Speaking of DMM's...even the cheapest usually claim something like 1/2% accuracy on the DC scales. Checked mine this month because it disagreed with an MPPT controller display--and found that yes, a $25 DMM really can be off by almost 0.2V on the "12" volt reading. Still, I'd rather check it and learn to live with it than leave good Fluke's scattered around. After I had an industrial accident involving 30,000+ volts on my good old B&K meter...I decided the cheaper meters can often do very nicely. As long as you "trust but verify" as our Fearless Leader once said.
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post #16 of 19 Old 08-26-2007
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I wonder what a voltometer is used for. It will tell you if you are charging, or not, and if the battery is dead or next-to-dead. It will not tell you much else, really.

Certainly fit it if you wish, but be aware of what it can tell you.

My own voltometer is a multimeter, and I use it across the battery terminals if I suspect that I am not charging. My olde ammeter will tell me that also. It's part of the system designed by Ample power, of Florida, still going well after 15 years.

I have no other interest with Ample Power.
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post #17 of 19 Old 08-26-2007
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"I wonder what a voltometer is used for. It will tell you if you are charging, or not, and if the battery is dead or next-to-dead. It will not tell you much else, really."

Sounds like you have been misinformed. While there are minor differences among brands and types, pretty much all "twelve volt" lead batteries will show 12.6V when fully charged (after any surface charge has been knocked off by a few minutes under load or standing overnight) and that voltage will be reduced pretty much evenly down to 11.6V, at which point the battery will provide no power under load and effectively be dead.

If you have a digital voltmeter with a "20 volt" (19.99) scale, you can read the battery's state of charge reasonably accurately with nothing more. When you see the battery keeps coming back to 12.2 or 12.1 after a "full charge" and doesn't come up any higher--you know it is time to replace the battery, it is half gone. And if the same meter is showing 14.3-14.4 under cruising conditions with the engine/alternator on, you know for sure that the problem is old weak batteries, not your charging system.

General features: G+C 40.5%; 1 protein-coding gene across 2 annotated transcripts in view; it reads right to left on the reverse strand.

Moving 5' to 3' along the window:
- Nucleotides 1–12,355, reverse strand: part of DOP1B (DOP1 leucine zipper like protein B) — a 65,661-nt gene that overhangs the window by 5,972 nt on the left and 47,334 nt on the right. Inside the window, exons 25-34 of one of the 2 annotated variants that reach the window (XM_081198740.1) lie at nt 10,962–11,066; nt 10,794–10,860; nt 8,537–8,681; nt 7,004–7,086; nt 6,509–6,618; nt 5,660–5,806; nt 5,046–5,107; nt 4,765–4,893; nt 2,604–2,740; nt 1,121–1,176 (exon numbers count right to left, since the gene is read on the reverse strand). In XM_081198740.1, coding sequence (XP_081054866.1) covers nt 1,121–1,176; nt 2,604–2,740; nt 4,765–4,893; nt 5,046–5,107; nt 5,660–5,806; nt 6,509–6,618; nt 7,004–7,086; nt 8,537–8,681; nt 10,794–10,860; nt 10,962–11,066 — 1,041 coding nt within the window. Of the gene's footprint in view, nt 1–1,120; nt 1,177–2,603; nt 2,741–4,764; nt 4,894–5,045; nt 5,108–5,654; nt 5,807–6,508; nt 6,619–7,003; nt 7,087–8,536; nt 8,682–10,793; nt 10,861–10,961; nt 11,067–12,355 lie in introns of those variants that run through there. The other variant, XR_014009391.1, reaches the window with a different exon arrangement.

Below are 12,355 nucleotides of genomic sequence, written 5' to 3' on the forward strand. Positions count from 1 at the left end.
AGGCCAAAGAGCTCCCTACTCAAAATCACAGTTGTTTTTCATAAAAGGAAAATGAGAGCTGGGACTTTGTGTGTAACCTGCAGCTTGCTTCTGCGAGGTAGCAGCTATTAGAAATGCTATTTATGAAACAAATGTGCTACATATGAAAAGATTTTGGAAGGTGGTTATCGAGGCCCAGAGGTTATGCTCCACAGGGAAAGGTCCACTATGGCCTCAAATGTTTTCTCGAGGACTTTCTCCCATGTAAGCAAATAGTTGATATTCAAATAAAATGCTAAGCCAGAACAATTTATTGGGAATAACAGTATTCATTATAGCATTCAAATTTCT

Analog voltmeters just do not have the accuracy needed to provide useful information--unless you are buying a 'lab grade' one. Which is not likely on a boat. The digitals, and DMMs, are way cheaper and more useful for this purpose.

I've got an older analog meter with a mirrored scale (to eliminate parallax error) and a needle-thin indicator gauge. But I'd have no idea where to even start looking for one of those--much less one with a 20v scale--these days.
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post #18 of 19 Old 08-26-2007
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hellosailor,

Do you have a specific digital panel meter you'd recommend? I'm thinking a backlit (something with an "indiglo" type back-lighting would be terrific) display would be a good idea. I'd either throw in a on-off-on switch, or just hook the meter to the "output" of the off-one-both-two main switch. (The switch is just above the batteries. Not enough cable there to induce significant voltage drop, particularly if all the loads are switched off.)

Jim
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post #19 of 19 Old 08-26-2007
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specific meter

Hello Jim,

I mounted this meter in my electrical panel

http://www.defender.com/product.jsp?path=-1|328|299263|319684&id=145313

I know, many people knock the analog meter. However, this one (8-16v range) is accurate enough to see the difference between a discharged battery and full one, to see when the batteries are charged, etc.

And at less than $30 the price is right too. I have a cheap digital multi meter in my toolbox for troubleshooting. This meter is mounted in the panel with a switch. It is lit. With the 1-2-all batteries switches I can test the strength of my three batteries.

Good luck,
Barry